Abusers may seek to control your access to money or resources. We can support you to take back control.
Regain financial independence.
Our trained outreach and refuge workers can support you to manage your financial situation.
What is economic abuse?
Economic abuse can take many forms and involves an abuser restricting a person’s ability to acquire, use and maintain money or other economic resources. It includes:
- Controlling your money or other financial assets
- Spending your money
- Damaging your possessions or property
- Putting debt in your name
- Preventing you from accessing education or work
- Withholding child maintenance payments
Economic abuse can be tricky to identify. We’ve put together this list of questions to help you spot the signs:
- Does your partner/abuser prevent you from working, or stop you from going to work?
- Does your partner/abuser prevent you from going to college or university?
- Does your partner/abuser ask you to account for every penny you spend?
- Does your partner/abuser check your receipts or bank statements so they can monitor how much you are spending?
- Does your partner/abuser keep the log-in details, bank cards or PIN numbers for your joint account so that you cannot access the account?
- Does your partner/abuser spend money allocated to bills for other things?
- Does your partner/abuser steal, damage or destroy your possessions?
- Does your partner/abuser spend whatever they want, but prevent you from spending any money?
- Does your partner/abuser insist on control of all financial matters?
- Does your partner/abuser insist that all the bills and loans are in your name?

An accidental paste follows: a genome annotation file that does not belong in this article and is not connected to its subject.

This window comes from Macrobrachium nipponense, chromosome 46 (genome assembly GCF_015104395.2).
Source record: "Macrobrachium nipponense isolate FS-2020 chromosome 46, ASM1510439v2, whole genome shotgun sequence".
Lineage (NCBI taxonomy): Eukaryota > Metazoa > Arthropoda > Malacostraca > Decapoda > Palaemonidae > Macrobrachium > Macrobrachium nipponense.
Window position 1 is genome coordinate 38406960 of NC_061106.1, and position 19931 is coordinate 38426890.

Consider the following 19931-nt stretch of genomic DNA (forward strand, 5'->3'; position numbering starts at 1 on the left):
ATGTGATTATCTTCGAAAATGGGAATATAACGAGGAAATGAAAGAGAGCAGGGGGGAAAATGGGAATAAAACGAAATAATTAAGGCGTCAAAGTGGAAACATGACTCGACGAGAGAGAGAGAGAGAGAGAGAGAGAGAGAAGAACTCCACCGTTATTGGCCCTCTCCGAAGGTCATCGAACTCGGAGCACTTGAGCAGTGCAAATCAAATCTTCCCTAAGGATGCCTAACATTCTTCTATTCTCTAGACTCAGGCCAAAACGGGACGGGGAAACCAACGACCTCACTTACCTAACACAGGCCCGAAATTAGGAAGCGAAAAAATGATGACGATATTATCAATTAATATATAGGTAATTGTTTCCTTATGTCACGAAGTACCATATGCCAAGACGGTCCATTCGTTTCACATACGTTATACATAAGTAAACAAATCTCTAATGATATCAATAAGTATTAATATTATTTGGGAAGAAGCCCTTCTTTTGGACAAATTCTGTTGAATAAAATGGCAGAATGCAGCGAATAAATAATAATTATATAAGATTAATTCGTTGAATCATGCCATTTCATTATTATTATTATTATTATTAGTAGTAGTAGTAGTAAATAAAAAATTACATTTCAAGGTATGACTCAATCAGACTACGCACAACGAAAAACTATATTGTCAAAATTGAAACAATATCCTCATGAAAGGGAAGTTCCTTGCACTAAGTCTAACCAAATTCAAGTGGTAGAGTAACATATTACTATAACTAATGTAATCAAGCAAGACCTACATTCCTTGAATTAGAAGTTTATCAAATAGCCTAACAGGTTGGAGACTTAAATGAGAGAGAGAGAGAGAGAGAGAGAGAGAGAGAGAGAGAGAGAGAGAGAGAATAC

- Does your partner/abuser make you ask permission before making any purchase, no matter how small?
- Does your partner/abuser make significant financial decisions without you (e.g. buying a new home, car)?
- Does your partner/abuser place debts in your name?
- Does your partner/abuser steal money from you, or use your bank card without permission?
- Does your partner/abuser withhold child maintenance payments?
- Does your partner/abuser initiate expensive post-separation legal battles knowing you cannot afford to fight, or will bankrupt you?
What can I do?
- Speak to an adviser from the National Domestic Abuse Helpline, or speak to one of our advisers using our live chat, open Monday to Friday, 3-10pm.
- Meet with/speak to an Independent Domestic Violence Advocate (IDVA)
- Freeze any joint accounts if it is safe to do so
- Change PIN numbers and online banking passwords
- Consider changing email and other online account password if it is safe to do so
- Check your credit score to see if there are any debts in your name. Survivors can complete a free credit with the following agencies: Credit Karma, Money Saving Expert and Clear Score. We advise the use of all 3 as this gives the survivor a clear picture of their financial situation. Please do not pay for a credit check as you can have credit checks completed for free.
- Know where important financial documents are kept: keep copies in an emergency bag or with a friend
- Consider talking to a financial expert — free services such as PayPlan, Citizens Advice, StepChange, or the Money Advice Service exist
- Identify which benefits you are entitled to. Use a benefits calculator.
- Create an escape fund: put aside small amounts of money
Before downloading a PDF: If you think someone is accessing your phone or computer, please do not download this PDF.